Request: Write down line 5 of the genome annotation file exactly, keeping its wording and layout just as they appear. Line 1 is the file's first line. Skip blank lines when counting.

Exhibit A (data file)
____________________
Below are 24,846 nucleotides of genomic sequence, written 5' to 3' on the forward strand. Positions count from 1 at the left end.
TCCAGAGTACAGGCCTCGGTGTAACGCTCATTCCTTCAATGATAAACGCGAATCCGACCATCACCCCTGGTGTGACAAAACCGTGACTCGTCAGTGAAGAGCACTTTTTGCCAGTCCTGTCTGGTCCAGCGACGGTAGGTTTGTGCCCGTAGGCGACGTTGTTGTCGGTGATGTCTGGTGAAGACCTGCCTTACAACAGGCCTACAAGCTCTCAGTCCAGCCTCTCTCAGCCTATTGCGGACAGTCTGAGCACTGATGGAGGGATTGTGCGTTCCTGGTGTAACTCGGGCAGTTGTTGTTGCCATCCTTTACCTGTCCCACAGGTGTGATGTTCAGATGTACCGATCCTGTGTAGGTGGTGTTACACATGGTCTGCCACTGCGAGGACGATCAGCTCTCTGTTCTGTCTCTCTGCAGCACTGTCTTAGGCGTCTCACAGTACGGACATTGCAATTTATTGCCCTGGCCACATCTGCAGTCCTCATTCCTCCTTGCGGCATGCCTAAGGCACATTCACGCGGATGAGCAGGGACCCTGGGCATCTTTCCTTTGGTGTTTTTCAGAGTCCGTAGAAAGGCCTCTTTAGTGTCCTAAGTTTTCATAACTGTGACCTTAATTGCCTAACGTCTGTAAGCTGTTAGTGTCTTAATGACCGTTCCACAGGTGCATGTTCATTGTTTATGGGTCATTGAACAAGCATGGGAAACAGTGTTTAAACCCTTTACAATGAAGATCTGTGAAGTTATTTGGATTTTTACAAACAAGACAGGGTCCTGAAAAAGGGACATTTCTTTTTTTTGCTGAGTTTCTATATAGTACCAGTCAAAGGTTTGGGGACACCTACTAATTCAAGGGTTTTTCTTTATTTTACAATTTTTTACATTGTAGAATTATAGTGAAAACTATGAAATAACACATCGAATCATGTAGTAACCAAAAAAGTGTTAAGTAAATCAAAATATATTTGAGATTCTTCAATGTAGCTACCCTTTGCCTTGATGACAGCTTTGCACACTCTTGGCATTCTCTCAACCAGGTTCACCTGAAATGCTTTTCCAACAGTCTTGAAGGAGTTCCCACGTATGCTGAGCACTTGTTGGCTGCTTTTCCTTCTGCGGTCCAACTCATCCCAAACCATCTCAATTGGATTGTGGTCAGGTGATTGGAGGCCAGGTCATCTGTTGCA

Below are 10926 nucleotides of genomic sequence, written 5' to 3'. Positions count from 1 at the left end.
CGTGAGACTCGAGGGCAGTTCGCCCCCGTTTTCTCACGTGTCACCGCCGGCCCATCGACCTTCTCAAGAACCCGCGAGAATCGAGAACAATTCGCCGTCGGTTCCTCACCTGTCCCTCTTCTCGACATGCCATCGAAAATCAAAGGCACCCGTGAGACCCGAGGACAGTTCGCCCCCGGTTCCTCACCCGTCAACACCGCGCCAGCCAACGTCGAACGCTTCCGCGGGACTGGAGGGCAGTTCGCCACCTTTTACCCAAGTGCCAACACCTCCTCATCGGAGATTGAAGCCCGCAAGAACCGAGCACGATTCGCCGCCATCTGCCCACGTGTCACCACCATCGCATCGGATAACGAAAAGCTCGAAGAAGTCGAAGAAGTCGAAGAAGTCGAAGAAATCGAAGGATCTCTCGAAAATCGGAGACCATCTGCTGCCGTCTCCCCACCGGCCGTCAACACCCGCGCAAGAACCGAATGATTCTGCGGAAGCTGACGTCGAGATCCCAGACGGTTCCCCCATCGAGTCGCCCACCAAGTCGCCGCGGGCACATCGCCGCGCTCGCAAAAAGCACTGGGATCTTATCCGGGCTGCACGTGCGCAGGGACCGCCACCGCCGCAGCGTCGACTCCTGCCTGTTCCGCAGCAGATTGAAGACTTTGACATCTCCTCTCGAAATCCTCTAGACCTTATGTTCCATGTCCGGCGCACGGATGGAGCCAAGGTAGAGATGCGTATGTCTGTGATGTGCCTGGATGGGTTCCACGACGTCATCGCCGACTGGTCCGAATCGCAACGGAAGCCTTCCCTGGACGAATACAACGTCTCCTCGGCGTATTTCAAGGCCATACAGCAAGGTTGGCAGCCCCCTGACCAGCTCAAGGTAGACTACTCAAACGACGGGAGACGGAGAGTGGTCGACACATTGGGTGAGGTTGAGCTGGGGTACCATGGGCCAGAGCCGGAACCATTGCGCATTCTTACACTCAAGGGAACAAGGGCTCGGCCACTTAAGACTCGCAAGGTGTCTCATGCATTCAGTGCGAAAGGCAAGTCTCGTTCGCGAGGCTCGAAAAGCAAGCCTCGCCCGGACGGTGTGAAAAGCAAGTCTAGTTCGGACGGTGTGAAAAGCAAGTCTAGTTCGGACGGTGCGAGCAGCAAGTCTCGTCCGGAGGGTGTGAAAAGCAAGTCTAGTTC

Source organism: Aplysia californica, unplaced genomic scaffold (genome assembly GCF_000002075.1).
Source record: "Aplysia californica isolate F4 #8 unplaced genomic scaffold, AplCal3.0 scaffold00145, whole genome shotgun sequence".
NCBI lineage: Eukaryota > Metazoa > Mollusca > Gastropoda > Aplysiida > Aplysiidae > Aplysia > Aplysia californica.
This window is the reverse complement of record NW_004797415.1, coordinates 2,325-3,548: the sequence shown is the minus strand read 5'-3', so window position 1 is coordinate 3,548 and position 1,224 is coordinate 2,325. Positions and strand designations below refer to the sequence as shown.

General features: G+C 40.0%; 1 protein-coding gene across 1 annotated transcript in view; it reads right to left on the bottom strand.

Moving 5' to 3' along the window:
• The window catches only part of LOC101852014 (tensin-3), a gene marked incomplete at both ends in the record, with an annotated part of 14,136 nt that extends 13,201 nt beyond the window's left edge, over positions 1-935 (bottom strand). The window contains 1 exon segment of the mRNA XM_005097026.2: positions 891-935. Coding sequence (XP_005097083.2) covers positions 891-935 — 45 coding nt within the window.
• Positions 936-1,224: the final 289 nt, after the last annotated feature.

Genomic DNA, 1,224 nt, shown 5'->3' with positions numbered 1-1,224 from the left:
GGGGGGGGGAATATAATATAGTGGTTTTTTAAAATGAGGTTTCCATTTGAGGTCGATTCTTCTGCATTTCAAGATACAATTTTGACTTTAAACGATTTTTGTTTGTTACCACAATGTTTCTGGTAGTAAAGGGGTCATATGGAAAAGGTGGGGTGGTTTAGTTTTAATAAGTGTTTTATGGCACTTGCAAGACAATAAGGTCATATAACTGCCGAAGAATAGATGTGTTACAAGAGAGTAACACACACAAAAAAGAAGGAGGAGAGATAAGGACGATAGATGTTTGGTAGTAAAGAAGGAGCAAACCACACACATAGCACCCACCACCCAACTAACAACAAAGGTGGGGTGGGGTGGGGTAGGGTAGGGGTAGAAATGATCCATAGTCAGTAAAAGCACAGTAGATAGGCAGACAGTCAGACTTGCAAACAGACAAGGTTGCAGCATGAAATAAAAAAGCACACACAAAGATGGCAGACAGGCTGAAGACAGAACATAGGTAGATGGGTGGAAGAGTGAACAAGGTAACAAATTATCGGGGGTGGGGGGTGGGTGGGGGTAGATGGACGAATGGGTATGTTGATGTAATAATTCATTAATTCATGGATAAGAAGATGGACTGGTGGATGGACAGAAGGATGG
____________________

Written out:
Source organism: Aplysia californica, unplaced genomic scaffold (genome assembly GCF_000002075.1).